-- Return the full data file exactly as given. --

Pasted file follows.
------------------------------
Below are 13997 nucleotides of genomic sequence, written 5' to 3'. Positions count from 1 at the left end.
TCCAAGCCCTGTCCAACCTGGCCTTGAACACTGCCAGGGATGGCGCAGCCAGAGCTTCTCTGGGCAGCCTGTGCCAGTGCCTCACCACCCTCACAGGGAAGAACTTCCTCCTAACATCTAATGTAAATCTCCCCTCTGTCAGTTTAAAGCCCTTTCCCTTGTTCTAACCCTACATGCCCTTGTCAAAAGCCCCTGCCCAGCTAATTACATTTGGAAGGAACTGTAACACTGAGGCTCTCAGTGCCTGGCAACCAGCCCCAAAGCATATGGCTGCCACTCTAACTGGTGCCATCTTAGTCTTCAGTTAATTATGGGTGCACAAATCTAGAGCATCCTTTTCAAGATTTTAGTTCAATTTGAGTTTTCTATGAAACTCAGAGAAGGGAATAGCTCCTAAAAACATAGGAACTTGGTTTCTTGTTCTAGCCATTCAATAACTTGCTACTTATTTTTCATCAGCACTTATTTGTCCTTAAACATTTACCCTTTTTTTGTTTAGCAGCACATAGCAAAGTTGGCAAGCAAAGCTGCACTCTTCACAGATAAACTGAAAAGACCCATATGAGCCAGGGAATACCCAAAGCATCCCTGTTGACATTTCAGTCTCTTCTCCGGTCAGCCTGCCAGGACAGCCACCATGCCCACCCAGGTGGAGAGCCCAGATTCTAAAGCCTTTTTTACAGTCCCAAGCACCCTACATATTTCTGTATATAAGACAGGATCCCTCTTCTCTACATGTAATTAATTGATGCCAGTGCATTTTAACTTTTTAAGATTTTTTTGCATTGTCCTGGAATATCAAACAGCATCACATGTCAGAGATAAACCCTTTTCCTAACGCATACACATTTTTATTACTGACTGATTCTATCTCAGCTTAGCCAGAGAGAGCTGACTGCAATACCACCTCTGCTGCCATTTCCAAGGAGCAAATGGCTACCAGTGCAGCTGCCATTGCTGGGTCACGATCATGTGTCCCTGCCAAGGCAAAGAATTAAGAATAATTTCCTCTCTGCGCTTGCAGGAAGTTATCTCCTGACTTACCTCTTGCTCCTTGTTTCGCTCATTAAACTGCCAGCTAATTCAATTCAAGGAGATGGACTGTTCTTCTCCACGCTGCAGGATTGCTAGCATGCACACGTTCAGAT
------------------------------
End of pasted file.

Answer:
Below are 13997 nucleotides of genomic sequence, written 5' to 3'. Positions count from 1 at the left end.
TCCAAGCCCTGTCCAACCTGGCCTTGAACACTGCCAGGGATGGCGCAGCCAGAGCTTCTCTGGGCAGCCTGTGCCAGTGCCTCACCACCCTCACAGGGAAGAACTTCCTCCTAACATCTAATGTAAATCTCCCCTCTGTCAGTTTAAAGCCCTTTCCCTTGTTCTAACCCTACATGCCCTTGTCAAAAGCCCCTGCCCAGCTAATTACATTTGGAAGGAACTGTAACACTGAGGCTCTCAGTGCCTGGCAACCAGCCCCAAAGCATATGGCTGCCACTCTAACTGGTGCCATCTTAGTCTTCAGTTAATTATGGGTGCACAAATCTAGAGCATCCTTTTCAAGATTTTAGTTCAATTTGAGTTTTCTATGAAACTCAGAGAAGGGAATAGCTCCTAAAAACATAGGAACTTGGTTTCTTGTTCTAGCCATTCAATAACTTGCTACTTATTTTTCATCAGCACTTATTTGTCCTTAAACATTTACCCTTTTTTTGTTTAGCAGCACATAGCAAAGTTGGCAAGCAAAGCTGCACTCTTCACAGATAAACTGAAAAGACCCATATGAGCCAGGGAATACCCAAAGCATCCCTGTTGACATTTCAGTCTCTTCTCCGGTCAGCCTGCCAGGACAGCCACCATGCCCACCCAGGTGGAGAGCCCAGATTCTAAAGCCTTTTTTACAGTCCCAAGCACCCTACATATTTCTGTATATAAGACAGGATCCCTCTTCTCTACATGTAATTAATTGATGCCAGTGCATTTTAACTTTTTAAGATTTTTTTGCATTGTCCTGGAATATCAAACAGCATCACATGTCAGAGATAAACCCTTTTCCTAACGCATACACATTTTTATTACTGACTGATTCTATCTCAGCTTAGCCAGAGAGAGCTGACTGCAATACCACCTCTGCTGCCATTTCCAAGGAGCAAATGGCTACCAGTGCAGCTGCCATTGCTGGGTCACGATCATGTGTCCCTGCCAAGGCAAAGAATTAAGAATAATTTCCTCTCTGCGCTTGCAGGAAGTTATCTCCTGACTTACCTCTTGCTCCTTGTTTCGCTCATTAAACTGCCAGCTAATTCAATTCAAGGAGATGGACTGTTCTTCTCCACGCTGCAGGATTGCTAGCATGCACACGTTCAGAT